It is also highly instagrammed, and social media has helped boost its popularity considerably. However, to taste as authentic a version as possible, one must taste matcha ice cream in its country of origin.
Today, matcha ice cream is available in all supermarkets, convenience stores, and even fancy restaurants across Japan. A delicious and simple scoop of this ice cream costs as low as 300 yen or about $3.
Whether you’re a snack or dessert lover visiting Japan, matcha ice cream must be on your wishlist.
South Korea – Bungeo-ppang Ice Cream
Recommended by Mikaela of Low Maintenance Traveler.
Say hello to South Korea’s unique ice cream called bungeo-ppang (붕어빵) or carp bread in English.
This ice cream is famous street food or snack, often sold in street stalls near crowded places such as shopping districts, university streets, and public markets.
It’s a fish-shaped pastry like waffles, filled with sweetened red bean paste (original flavor) or custard. The fish-shaped bread serves as the cone for the ice cream—giving it more texture, wonderful taste, and Instagram worthy.
There are varieties of ice cream flavors available, but the eye-catching one is with the honeycomb on top. You can find the bungeo-ppang in Myeondong—the famous Korean street for shopping and street foods.
Plain bungeo-ppang costs around 3,000 won, and the flavored ones range from 4,000 won to 5,000 won. It’s a must-try ice cream snack for sweet-tooth travelers.
Singapore – Ice Cream Sandwich
Recommended by Aleah of Solitary Wanderer.
When it comes to one of the best things to do in Singapore, trying out its ice cream sandwich definitely comes to mind.
Sold on the streets, particularly along Orchard Road every afternoon or anywhere close to the malls or schools, these are not similar to the cold treats you would find in supermarkets or in other countries.
Singapore’s authentic ice cream sandwich is a slab (not a scoop!) sliced off a block of ice cream and wrapped in a piece of rainbow-colored bread. You may also have the option to use white bread or wafer instead of the colorful rainbow swirl.
Sold at S$1, Singapore’s ice cream sandwich comes in a variety of flavors. You have the classics like vanilla, strawberry, chocolate, mint chips, and mango. If you feel more “adventurous,” you can also try the durian one.
Whichever wrap or flavor you choose, you will enjoy the goodness of ice cream contrasting with the bread’s soft texture.
Pontianak, West Kalimantan (Indonesia) – Es Krim A Ngi
Recommended by me.
Known as the city of Equator due to its location in the 0° of Equator line, it isn’t so surprising that Pontianak can be unbearably hot. And the answer to the situation is a scoop of ice cream to chill down your day.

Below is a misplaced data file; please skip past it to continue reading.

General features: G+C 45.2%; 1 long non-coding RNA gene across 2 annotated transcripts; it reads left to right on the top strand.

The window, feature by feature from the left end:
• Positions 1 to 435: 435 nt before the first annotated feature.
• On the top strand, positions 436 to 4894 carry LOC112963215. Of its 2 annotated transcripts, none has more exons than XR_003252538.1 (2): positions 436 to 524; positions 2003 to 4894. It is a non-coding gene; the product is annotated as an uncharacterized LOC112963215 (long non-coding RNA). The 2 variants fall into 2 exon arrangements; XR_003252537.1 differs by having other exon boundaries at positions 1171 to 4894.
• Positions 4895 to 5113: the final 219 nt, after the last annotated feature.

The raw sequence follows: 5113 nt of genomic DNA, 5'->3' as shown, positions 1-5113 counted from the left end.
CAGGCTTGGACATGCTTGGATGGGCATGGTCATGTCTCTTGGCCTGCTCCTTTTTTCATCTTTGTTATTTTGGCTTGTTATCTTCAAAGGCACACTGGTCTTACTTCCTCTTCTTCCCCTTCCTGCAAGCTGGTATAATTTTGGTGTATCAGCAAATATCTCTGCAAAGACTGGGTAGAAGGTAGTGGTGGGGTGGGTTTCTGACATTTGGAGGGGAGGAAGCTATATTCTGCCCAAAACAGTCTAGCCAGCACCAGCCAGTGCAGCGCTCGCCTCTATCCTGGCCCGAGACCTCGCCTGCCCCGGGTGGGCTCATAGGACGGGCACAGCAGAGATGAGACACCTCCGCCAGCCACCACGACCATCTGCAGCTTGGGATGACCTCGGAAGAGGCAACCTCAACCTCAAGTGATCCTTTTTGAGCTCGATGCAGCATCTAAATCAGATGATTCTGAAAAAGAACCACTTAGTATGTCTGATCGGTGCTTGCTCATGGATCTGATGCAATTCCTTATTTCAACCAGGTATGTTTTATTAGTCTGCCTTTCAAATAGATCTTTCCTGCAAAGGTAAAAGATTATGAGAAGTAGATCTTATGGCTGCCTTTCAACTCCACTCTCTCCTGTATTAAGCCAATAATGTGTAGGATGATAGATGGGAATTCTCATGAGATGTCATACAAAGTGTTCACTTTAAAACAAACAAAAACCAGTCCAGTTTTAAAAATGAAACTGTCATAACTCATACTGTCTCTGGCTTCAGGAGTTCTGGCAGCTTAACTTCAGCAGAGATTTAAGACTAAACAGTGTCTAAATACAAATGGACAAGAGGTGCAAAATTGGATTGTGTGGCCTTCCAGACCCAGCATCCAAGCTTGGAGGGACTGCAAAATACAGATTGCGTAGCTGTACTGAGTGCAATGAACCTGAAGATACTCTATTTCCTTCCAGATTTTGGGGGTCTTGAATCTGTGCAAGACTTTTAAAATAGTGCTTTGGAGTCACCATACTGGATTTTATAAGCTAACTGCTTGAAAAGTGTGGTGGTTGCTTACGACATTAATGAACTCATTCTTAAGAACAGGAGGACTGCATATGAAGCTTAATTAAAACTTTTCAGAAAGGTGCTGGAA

I’ve listed Es Krim A Ngi in the list of must-try local delicacies in West Kalimantan, and I’d recommend it again in this ice cream list.
Hands down the most legendary ice cream parlor in Pontianak, Es Krim A Ngi has been in the market since the 50s. Despite the original name, they’re also known as Es Krim Petrus since their parlor is located across a Catholic school institution St. Petrus.
If you get a chance to stop by Es Krim A Ngi, you may think that there’s nothing much particular about the ice cream parlor. However, what’s unique is how they serve the ice cream as they sell their homemade ice cream on the coconut shell for under IDR 35,000 (around $2 USD).
Malang, East Java (Indonesia) – Toko Oen
Recommended by me.
As one of the former Dutch colonials, you can almost always find a notable restaurant in each big city in Indonesia that has been in the market since the colonial era. To name a few, there’s Batavia Cafe in the capital city Jakarta, and you can also find Braga Permai in Bandung.
There’s also a restaurant in Malang that is well-known for its colonial ice cream recipe since the 20s. If you stop by the city in the eastern part of Java, you can easily find Toko Oen not so far from the city square.
Being almost Centurian in the market, they don’t seem to change a lot judging from the restaurant’s interior design. You could feel almost like going back in the colonial era as you’d be greeted by the welcome banner written in Dutch.
The must-try ice cream in the restaurant is Oen’s Special that costs around IDR 55,000 (around $3.7 USD), but you can also find other colonial dishes on the menu.
Sanur, Bali (Indonesia) – Massimo
Recommended by Vaibhav of The Wandering Vegetable.
Nothing satisfies a person with a sweet tooth more than delicious ice cream at the end of a hard day’s work. And if you get a chance to savor the best ice cream in Sanur while on a trip to Bali, then the experience becomes even more memorable.
Massimo, an Italian restaurant located at Jalan Danau Tamblingan 228 in Sanur, serves the tastiest gelato in Bali. The gelato of this restaurant is so famous that travelers from all corners of Bali come here just to relish the flavors of this “light on calories but heavy on flavor” ice cream. Thus, having a gelato in Massimo is one of the best things to do in Sanur and an experience that foodies just can’t miss!